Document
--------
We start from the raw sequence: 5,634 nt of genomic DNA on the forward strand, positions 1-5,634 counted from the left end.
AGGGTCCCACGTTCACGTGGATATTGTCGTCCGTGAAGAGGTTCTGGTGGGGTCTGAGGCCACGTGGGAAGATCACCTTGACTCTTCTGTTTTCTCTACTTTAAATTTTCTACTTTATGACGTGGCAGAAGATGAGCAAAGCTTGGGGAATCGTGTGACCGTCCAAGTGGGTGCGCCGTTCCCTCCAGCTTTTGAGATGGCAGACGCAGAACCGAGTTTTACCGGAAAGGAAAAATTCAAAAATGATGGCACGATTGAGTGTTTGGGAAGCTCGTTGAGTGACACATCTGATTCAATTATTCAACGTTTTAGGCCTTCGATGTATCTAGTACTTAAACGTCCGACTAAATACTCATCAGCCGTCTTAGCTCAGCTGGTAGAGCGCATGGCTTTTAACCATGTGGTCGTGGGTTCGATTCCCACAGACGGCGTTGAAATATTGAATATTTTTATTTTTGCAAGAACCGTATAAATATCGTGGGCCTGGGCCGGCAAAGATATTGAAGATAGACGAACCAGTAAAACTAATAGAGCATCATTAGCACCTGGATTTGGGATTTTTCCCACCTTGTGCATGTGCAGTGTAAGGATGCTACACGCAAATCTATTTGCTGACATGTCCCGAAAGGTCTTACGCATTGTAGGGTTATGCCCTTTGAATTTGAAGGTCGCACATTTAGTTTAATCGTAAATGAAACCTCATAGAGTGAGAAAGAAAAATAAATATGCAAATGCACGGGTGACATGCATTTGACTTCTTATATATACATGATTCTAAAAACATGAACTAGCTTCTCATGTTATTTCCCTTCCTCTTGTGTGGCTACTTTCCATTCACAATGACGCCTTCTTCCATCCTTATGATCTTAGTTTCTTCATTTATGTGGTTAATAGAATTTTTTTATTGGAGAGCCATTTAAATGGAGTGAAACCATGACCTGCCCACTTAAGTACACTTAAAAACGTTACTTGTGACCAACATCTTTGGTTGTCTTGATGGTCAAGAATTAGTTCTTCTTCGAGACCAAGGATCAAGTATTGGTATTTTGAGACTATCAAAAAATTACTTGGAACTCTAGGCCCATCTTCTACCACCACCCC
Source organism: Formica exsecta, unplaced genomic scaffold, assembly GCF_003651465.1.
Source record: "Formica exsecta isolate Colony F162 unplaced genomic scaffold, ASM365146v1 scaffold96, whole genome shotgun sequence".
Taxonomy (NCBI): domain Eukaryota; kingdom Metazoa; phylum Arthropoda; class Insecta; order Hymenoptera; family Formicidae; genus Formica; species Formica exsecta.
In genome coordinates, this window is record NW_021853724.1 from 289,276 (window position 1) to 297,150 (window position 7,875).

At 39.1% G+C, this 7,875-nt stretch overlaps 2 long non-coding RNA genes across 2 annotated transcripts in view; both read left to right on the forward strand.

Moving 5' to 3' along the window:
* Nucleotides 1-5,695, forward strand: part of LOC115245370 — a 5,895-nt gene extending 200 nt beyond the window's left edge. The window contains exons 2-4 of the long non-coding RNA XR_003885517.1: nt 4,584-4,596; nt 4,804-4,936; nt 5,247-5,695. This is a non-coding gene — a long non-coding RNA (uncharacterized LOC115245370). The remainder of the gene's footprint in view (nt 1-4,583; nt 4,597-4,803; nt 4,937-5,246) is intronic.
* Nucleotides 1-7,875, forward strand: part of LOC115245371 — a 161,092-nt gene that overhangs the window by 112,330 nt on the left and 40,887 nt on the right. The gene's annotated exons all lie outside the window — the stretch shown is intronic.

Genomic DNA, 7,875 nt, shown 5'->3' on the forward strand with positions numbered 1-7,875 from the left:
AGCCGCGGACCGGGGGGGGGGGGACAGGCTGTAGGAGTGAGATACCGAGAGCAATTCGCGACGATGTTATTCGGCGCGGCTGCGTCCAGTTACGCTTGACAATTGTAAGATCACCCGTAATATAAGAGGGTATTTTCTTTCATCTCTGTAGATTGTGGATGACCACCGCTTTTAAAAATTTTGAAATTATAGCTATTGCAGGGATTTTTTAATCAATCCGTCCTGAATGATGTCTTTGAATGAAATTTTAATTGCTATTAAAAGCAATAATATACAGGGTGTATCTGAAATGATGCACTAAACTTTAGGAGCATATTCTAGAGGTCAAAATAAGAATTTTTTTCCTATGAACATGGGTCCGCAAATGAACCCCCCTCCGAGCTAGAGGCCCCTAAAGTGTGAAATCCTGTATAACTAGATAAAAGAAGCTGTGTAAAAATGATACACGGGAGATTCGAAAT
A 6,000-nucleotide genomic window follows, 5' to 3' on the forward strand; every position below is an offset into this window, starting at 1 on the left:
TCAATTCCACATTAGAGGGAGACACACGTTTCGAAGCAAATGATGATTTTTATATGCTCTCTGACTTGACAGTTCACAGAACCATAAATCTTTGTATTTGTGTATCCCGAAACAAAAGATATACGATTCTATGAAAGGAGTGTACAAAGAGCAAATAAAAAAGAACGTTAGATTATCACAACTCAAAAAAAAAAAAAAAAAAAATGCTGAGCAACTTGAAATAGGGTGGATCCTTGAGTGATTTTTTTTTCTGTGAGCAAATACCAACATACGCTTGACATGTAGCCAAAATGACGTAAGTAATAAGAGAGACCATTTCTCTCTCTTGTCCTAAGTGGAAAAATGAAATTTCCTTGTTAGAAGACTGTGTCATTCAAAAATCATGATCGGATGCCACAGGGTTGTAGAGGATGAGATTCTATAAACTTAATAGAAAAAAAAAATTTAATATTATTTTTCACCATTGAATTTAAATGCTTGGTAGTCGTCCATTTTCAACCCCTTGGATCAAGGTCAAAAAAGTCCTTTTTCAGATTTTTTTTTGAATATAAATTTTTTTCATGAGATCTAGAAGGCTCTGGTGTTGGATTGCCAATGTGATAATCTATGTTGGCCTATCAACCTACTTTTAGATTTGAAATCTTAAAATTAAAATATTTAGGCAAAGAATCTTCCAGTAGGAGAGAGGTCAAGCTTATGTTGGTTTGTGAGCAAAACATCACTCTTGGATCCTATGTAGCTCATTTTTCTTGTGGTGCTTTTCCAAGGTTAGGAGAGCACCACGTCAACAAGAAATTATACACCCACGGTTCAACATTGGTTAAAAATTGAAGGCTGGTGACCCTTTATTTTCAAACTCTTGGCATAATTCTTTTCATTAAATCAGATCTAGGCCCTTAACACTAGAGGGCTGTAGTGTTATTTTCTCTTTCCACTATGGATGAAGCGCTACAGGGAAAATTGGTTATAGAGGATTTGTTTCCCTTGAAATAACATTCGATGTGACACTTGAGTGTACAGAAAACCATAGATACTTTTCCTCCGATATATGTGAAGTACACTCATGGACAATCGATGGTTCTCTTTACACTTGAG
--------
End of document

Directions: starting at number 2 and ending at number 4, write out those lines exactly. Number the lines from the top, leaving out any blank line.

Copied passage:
AGGGTCCCACGTTCACGTGGATATTGTCGTCCGTGAAGAGGTTCTGGTGGGGTCTGAGGCCACGTGGGAAGATCACCTTGACTCTTCTGTTTTCTCTACTTTAAATTTTCTACTTTATGACGTGGCAGAAGATGAGCAAAGCTTGGGGAATCGTGTGACCGTCCAAGTGGGTGCGCCGTTCCCTCCAGCTTTTGAGATGGCAGACGCAGAACCGAGTTTTACCGGAAAGGAAAAATTCAAAAATGATGGCACGATTGAGTGTTTGGGAAGCTCGTTGAGTGACACATCTGATTCAATTATTCAACGTTTTAGGCCTTCGATGTATCTAGTACTTAAACGTCCGACTAAATACTCATCAGCCGTCTTAGCTCAGCTGGTAGAGCGCATGGCTTTTAACCATGTGGTCGTGGGTTCGATTCCCACAGACGGCGTTGAAATATTGAATATTTTTATTTTTGCAAGAACCGTATAAATATCGTGGGCCTGGGCCGGCAAAGATATTGAAGATAGACGAACCAGTAAAACTAATAGAGCATCATTAGCACCTGGATTTGGGATTTTTCCCACCTTGTGCATGTGCAGTGTAAGGATGCTACACGCAAATCTATTTGCTGACATGTCCCGAAAGGTCTTACGCATTGTAGGGTTATGCCCTTTGAATTTGAAGGTCGCACATTTAGTTTAATCGTAAATGAAACCTCATAGAGTGAGAAAGAAAAATAAATATGCAAATGCACGGGTGACATGCATTTGACTTCTTATATATACATGATTCTAAAAACATGAACTAGCTTCTCATGTTATTTCCCTTCCTCTTGTGTGGCTACTTTCCATTCACAATGACGCCTTCTTCCATCCTTATGATCTTAGTTTCTTCATTTATGTGGTTAATAGAATTTTTTTATTGGAGAGCCATTTAAATGGAGTGAAACCATGACCTGCCCACTTAAGTACACTTAAAAACGTTACTTGTGACCAACATCTTTGGTTGTCTTGATGGTCAAGAATTAGTTCTTCTTCGAGACCAAGGATCAAGTATTGGTATTTTGAGACTATCAAAAAATTACTTGGAACTCTAGGCCCATCTTCTACCACCACCCC
Source organism: Formica exsecta, unplaced genomic scaffold, assembly GCF_003651465.1.
Source record: "Formica exsecta isolate Colony F162 unplaced genomic scaffold, ASM365146v1 scaffold96, whole genome shotgun sequence".